Sound The Alarm On Fire Awareness For National Fire Prevention Week
Contributed by Cintas Corporation.
Would your facility be prepared if a fire occurred? The National Fire Protection Association (NFPA) reported that in 2015, more than 113,500 non-residential fires were reported, causing $3.1 billion worth of property damage. Prevention is always the goal, but what happens if those efforts fall short?
National Fire Prevention Week is Oct. 7-13, and to help prepare businesses for an emergency, Cintas Corporation is offering tips to promote awareness of how to minimize a fire’s impact.
To be prepared if and when a fire occurs:
• Consider your facility’s risks. Examining the unique risks of a workplace is an important responsibility for any property manager or building owner. Assess your facility for items that may contribute to the risk of a fire, such as flammable liquids, electrical equipment or storage of combustible materials. Take note of specific hazards and make sure functional and up-to-date fire extinguishers and systems are in place to help minimize the impact of a fire.
• Regularly inspect fire extinguishers. Extinguishers can be the first line of defense against a fire, so it is important that facility managers properly test and inspect each unit in the building. Make sure each extinguisher is maintained annually per applicable manufacturer and code standards, and perform monthly inspections to help ensure each extinguisher will operate properly in the event of a fire.
• Conduct staff training. Nearly three in four American adults have never used a fire extinguisher. Conduct thorough, hands-on training with your team using extinguisher types and sizes commonly found in your facility to help prepare them for an emergency. Local fire protection service providers or fire departments may be able to assist with this training.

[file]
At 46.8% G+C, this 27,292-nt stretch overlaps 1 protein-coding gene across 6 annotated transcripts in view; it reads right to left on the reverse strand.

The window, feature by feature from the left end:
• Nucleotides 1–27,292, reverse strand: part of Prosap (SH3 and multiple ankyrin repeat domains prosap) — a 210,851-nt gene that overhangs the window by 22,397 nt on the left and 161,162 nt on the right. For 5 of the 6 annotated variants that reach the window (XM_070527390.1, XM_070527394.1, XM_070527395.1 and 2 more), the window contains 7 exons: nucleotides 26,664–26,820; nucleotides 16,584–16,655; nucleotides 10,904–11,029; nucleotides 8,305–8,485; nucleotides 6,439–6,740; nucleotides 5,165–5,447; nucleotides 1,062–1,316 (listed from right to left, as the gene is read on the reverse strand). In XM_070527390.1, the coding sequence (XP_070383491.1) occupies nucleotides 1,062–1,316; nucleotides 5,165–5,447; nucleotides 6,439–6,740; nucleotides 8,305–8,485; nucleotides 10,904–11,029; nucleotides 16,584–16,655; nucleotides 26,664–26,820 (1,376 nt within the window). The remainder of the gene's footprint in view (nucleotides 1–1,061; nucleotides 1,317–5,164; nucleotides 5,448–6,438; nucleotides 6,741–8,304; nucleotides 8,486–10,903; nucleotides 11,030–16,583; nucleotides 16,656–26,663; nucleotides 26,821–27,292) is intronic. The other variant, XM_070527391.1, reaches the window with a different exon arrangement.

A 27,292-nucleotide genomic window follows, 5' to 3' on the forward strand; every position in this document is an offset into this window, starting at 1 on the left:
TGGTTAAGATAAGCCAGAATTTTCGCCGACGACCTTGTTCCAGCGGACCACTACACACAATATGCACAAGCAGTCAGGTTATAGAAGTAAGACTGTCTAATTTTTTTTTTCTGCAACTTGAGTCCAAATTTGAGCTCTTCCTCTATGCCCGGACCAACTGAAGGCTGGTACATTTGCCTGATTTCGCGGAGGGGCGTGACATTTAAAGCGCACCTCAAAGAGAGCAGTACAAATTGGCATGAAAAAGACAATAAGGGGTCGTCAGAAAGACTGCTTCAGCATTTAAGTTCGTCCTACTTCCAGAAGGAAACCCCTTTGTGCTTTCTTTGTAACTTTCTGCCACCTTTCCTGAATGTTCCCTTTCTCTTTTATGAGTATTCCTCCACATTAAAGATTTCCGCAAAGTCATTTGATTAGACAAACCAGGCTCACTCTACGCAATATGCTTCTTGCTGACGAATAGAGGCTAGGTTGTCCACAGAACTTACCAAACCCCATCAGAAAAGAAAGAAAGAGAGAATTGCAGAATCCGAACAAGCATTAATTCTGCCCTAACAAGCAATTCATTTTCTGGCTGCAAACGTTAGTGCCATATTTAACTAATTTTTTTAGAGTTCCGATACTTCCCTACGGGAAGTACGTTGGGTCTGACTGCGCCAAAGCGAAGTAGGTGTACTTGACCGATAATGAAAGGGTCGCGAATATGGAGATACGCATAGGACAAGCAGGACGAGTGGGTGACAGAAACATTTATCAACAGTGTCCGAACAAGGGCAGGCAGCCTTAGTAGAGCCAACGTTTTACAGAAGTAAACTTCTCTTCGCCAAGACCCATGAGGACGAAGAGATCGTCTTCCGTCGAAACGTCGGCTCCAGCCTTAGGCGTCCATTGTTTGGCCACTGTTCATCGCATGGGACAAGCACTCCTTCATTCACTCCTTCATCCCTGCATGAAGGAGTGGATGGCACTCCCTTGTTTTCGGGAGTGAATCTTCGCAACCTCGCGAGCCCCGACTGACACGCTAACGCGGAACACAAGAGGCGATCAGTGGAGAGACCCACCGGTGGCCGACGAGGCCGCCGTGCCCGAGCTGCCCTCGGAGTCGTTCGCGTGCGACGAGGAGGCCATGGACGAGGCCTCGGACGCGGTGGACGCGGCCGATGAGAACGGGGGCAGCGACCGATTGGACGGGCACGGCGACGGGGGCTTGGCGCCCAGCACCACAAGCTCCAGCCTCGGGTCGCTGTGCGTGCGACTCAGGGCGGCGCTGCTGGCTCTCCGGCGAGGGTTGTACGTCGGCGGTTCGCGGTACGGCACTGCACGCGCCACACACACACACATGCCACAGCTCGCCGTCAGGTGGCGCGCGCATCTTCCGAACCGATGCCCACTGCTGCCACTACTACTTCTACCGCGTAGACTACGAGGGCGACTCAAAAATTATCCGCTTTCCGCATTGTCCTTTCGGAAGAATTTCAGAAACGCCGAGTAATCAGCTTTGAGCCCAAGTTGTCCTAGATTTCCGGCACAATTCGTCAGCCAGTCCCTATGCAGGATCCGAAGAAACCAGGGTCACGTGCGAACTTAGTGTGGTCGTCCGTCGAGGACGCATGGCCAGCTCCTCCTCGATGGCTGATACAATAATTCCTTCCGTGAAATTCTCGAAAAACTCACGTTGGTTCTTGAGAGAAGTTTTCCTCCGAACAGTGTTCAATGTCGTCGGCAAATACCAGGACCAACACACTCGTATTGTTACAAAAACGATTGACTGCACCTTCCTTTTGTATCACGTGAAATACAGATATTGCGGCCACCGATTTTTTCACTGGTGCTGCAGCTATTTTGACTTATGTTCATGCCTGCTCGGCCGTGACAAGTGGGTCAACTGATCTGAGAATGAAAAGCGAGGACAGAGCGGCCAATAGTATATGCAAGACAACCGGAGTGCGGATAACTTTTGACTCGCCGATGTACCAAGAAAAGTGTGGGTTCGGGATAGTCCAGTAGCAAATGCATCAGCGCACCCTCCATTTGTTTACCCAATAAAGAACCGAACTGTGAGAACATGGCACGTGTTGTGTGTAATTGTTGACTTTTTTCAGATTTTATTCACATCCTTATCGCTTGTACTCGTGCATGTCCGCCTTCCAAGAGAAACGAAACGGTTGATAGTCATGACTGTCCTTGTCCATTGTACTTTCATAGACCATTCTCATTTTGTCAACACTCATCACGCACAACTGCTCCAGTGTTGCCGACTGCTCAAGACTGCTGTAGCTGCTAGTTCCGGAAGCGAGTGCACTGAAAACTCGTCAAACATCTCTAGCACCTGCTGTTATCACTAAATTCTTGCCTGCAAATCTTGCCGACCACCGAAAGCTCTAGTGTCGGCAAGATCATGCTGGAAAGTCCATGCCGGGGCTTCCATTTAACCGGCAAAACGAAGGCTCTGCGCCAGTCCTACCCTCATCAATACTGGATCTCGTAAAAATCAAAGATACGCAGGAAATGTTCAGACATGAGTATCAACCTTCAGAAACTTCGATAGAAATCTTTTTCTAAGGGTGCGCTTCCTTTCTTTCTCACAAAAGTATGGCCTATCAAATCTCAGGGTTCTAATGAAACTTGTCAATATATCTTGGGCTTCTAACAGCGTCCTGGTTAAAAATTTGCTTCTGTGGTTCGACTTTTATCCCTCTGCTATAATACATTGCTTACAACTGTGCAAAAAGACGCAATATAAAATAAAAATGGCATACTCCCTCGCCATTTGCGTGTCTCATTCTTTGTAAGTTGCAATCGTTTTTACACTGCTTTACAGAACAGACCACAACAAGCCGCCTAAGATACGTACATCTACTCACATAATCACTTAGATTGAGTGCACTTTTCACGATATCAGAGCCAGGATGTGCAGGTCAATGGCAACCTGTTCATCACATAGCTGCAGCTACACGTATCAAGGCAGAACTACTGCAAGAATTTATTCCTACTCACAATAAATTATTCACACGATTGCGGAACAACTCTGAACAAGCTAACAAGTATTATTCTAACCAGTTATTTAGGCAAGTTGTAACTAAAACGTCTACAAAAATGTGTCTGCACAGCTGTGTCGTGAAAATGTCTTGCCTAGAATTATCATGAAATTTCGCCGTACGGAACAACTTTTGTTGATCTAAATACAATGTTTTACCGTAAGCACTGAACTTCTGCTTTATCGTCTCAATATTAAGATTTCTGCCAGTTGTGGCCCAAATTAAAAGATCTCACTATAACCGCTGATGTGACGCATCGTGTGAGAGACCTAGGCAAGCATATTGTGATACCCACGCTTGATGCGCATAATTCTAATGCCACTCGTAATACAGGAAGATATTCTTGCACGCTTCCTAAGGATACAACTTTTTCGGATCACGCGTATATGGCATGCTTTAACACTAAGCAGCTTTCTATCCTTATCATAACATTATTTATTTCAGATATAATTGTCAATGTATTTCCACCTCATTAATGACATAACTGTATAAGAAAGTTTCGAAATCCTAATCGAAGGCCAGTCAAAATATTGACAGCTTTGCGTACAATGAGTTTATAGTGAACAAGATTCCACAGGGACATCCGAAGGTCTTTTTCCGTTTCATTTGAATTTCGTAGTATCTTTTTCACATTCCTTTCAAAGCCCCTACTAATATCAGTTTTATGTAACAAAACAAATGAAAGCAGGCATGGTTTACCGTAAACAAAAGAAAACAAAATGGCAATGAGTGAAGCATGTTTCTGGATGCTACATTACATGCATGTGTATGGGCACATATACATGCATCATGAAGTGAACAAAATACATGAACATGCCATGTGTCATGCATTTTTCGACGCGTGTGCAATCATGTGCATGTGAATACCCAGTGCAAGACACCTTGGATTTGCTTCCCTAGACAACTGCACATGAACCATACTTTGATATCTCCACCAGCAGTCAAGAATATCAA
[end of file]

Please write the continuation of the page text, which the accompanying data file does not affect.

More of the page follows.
• Test emergency and exit lighting. Main power may be lost during a fire emergency, and a Harris Poll revealed that more than one-third (34 percent) of U.S. workers would lack confidence in their ability to navigate their workplace safely in the event of a power outage. Regularly testing emergency and exit lighting can help make sure backup lighting functions correctly, allowing building occupants to navigate and exit buildings more easily during a fire.
• Examine sprinkler systems. According to the National Fire Protection Association, sprinklers were effective at controlling a fire in 96 percent of fires occurring from 2010 to 2014 in which they operated. A well-maintained and regularly tested sprinkler system can help suppress a fire, keeping it from spreading to other parts of the building and helping give building occupants the opportunity to exit the facility.
• Inspect fire alarms. Functioning fire alarms help facility personnel to detect fires earlier and potentially minimize costly damage. Regular tests and inspections, along with integrated monitoring, can help make sure your equipment is functioning properly and get building occupants to safety quickly.
As a building owner or property manager, you have an important responsibility to be prepared if prevention falls short. Make sure your employees and assets are protected if a fire emergency occurs.
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